Naini is a writer at Forbes India, who likes to dabble in storytelling across all forms of media. She writes on various topics ranging from innovation and startups to cryptocurrency and agricultureâanything and everything that makes for an interesting story. Before her stint at Forbes India, she worked for close to a year at Outlook Business. With five years of work experience, she co-produces Forbes Indiaâs video series âFrom The Fieldâ and hosts the podcast âTeenpreneursâ. She also emcees at events and moderates panel discussions from time-to-time. Naini is a part of Forbes Indiaâs digital team, also handles Forbes Indiaâs Instagram account and helps plan events. An avid learner, she has completed her PGDM in Journalism from Xavier Institute of Communication and Bachelorâs of Mass Media from Sophia College for Women in Mumbai. Be it at work or home, you will not find her working without her headphones and work playlist. She loves trekking and travelling, experimenting in the kitchen, watching films and reading.
Neha Bhatt has made an automatic agri sprayer that can protect areca nut farmers, including her grandfather, from the damage caused by using a fungicide spray
Areca nut (betel nut) or supari is one of the most popular commercial crops, especially in the Western Ghats of India. However, areca nut growers face a number of issues that are often overlooked. Since childhood, Neha Bhatt had seen the issues her grandfather—an areca nut farmer—faced. “They face eye, skin and breathing issues while spraying Bordo Mixture [a combination of copper sulfate, lime and water—a fungicide and bactericide] to remove fungus and prevent the rotting of areca nut crops,” explains the 15-year-old who made it a mission to find a way to reduce human intervention while spraying the mixture.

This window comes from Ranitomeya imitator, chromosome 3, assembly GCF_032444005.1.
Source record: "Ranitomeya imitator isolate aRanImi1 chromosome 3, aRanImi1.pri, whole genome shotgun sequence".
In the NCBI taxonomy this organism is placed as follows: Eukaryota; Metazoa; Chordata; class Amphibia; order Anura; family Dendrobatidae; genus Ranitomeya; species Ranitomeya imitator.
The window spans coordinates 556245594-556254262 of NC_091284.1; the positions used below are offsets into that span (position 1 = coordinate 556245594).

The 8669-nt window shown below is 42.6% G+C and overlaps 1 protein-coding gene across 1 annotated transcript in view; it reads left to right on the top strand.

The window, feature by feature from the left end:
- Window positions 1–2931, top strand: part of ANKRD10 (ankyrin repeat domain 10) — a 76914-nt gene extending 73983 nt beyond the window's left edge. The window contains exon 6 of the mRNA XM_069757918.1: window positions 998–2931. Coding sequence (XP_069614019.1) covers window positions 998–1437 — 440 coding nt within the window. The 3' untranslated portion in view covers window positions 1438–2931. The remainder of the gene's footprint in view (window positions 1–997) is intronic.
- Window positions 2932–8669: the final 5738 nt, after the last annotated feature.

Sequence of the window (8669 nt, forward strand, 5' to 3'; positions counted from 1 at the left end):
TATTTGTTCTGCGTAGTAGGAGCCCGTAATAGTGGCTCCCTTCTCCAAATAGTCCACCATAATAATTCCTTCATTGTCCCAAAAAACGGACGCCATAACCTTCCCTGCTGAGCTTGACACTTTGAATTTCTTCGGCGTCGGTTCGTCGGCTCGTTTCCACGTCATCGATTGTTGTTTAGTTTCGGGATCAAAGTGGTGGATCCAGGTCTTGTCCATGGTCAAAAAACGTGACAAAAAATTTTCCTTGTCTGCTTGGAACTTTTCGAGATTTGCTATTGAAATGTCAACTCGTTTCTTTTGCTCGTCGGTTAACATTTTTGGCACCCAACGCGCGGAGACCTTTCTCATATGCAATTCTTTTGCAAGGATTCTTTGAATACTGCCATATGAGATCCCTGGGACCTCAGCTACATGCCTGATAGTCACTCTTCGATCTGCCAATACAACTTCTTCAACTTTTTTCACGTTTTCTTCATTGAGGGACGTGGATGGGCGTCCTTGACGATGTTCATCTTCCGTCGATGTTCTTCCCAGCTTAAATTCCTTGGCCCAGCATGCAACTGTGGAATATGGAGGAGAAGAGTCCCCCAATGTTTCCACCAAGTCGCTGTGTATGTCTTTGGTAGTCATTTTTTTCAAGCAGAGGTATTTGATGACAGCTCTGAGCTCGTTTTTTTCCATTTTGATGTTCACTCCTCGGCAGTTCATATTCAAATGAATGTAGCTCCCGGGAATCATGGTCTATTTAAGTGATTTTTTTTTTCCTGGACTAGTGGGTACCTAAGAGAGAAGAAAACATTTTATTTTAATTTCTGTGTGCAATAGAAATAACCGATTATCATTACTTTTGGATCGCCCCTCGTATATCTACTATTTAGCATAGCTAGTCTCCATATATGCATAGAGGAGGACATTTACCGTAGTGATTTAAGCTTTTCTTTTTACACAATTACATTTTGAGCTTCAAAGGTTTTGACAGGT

But what makes her sprayer different? She explains, “We have modified a traditional gator pump, making it more efficient by adding three sprayer outlets instead of just one. It is also completely automatic, since we have added sensors. It runs on a lithium ion battery which can be charged and lasts for five hours.” The whole kit has been mounted on one single cart, making it easier for farmers to move around in the farms.
Though she started thinking along these lines when she was 13, it was only two years later that she finally managed to have the agri sprayer ready, when she joined Shell’s NXplorers programme, a global science, technology, engineering and mathematics (Stem) education programme, with an aim to explore issues and design solutions to solve real-life problems around food-water-energy. “I understood the problem well, but I wasn’t sure how to come up with a solution. During the NXplorers workshop, I learnt about every procedure that I needed for the agri sprayer in detail,” she says. The programme is being rolled out across four states and aims to reach 3,000 schools and 260,000 students between the ages of 14 and 19 in the next three years in India.
The 10th grader is still working on some modifications to make the agri sprayer even more efficient, compact and sustainable. “I’m hoping that eventually the device can be run entirely on solar energy,” she says, adding, “One day, I want every areca nut farmer in India to use my agri sprayer.”